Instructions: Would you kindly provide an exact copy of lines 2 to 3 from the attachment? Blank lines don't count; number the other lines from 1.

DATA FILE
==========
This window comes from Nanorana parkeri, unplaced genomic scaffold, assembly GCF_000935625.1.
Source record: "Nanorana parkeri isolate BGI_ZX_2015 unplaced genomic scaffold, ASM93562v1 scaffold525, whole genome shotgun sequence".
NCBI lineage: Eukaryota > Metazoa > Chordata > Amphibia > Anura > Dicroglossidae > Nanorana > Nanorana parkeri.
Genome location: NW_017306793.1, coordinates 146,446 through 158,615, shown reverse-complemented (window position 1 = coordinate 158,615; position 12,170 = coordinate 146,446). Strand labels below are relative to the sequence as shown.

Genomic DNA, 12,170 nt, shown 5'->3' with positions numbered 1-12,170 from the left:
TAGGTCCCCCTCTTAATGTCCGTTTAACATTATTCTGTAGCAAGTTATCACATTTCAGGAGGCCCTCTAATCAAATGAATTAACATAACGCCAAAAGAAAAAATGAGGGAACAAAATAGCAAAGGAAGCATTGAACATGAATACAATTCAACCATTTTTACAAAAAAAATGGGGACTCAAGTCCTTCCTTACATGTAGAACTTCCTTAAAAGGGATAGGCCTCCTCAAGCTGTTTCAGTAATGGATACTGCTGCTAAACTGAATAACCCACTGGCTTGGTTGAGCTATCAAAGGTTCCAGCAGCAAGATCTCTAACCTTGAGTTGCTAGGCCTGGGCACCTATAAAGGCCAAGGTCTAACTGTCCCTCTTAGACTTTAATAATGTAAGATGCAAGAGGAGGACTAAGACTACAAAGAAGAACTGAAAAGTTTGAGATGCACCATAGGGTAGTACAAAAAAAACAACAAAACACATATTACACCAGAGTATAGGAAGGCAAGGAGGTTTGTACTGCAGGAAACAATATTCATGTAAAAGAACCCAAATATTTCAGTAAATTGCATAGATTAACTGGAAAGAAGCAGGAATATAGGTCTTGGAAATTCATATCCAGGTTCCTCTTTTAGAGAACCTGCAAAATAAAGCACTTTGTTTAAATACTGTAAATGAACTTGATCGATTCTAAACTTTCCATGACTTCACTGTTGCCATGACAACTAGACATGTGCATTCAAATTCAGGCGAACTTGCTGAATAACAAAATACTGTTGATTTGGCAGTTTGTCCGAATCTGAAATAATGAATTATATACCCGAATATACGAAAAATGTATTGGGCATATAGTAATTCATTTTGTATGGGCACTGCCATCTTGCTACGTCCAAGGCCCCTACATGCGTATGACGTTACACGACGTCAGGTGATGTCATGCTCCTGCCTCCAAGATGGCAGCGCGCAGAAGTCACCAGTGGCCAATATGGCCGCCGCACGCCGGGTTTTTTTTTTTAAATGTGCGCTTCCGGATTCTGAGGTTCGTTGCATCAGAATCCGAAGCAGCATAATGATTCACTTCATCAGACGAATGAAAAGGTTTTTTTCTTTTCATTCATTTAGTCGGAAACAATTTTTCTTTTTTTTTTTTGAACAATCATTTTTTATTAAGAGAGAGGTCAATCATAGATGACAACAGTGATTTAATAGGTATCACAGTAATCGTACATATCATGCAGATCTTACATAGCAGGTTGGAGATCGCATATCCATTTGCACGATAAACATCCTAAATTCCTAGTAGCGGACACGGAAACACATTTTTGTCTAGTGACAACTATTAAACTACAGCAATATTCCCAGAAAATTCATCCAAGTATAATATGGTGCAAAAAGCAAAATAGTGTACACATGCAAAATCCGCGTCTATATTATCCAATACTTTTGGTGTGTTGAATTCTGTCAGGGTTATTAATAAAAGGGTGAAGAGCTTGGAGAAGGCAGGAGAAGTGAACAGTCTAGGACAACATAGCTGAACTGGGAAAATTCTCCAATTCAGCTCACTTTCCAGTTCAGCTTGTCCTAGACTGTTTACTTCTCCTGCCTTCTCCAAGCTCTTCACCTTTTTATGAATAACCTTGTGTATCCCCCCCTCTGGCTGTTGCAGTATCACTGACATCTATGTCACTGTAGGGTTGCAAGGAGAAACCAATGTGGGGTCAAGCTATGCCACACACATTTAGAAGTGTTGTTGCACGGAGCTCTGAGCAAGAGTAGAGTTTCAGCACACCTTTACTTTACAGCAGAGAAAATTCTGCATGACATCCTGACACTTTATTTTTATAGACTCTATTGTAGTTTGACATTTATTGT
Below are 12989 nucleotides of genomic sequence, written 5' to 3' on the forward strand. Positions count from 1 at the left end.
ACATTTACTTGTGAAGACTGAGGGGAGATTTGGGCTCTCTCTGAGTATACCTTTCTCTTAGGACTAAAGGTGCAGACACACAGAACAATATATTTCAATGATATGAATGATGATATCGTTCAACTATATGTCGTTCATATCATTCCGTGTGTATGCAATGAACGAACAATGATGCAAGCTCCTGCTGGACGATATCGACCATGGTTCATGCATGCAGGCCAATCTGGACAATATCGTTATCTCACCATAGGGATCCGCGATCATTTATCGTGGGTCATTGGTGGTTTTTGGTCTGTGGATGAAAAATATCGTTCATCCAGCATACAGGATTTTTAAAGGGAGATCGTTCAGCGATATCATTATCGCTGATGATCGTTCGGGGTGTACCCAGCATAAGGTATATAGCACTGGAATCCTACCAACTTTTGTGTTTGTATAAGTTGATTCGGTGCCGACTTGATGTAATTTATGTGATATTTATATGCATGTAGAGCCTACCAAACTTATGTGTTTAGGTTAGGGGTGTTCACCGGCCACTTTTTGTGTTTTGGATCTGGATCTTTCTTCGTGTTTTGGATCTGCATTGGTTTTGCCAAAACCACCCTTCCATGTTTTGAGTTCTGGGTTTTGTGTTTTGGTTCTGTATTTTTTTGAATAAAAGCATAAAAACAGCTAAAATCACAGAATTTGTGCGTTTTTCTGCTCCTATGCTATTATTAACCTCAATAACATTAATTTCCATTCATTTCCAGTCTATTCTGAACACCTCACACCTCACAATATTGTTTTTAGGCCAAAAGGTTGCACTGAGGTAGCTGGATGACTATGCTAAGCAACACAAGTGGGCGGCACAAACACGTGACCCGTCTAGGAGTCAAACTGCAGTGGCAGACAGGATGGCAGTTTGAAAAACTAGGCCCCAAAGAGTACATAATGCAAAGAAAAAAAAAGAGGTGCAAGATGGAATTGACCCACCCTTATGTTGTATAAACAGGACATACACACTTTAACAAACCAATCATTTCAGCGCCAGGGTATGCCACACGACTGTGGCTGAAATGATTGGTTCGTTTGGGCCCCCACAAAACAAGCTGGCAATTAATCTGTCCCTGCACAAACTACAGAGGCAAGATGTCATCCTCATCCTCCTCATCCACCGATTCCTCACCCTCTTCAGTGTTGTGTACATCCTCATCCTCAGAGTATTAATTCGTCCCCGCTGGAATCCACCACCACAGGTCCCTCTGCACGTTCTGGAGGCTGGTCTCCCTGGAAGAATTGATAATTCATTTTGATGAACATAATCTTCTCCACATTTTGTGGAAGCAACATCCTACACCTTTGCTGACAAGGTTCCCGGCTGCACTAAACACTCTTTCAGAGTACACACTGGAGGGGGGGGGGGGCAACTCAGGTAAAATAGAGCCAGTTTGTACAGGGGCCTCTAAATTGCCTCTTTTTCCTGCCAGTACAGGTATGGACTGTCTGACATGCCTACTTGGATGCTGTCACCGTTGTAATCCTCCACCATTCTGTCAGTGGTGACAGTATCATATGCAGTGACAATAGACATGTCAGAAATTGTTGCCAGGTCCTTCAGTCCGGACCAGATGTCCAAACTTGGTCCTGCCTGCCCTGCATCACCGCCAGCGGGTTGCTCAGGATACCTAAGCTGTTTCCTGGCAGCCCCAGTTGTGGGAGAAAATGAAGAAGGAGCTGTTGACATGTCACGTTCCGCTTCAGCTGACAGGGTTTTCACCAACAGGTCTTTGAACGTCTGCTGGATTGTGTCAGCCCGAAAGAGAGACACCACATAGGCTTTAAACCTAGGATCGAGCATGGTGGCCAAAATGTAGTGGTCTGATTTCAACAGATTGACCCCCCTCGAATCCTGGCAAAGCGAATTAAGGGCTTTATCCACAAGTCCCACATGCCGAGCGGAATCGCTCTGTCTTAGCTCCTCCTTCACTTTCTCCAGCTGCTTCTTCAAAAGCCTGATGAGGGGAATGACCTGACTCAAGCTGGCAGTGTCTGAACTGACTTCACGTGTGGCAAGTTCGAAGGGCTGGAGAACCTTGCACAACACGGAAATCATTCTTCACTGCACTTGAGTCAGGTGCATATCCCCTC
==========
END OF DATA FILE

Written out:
Source record: "Nanorana parkeri isolate BGI_ZX_2015 unplaced genomic scaffold, ASM93562v1 scaffold525, whole genome shotgun sequence".
NCBI lineage: Eukaryota > Metazoa > Chordata > Amphibia > Anura > Dicroglossidae > Nanorana > Nanorana parkeri.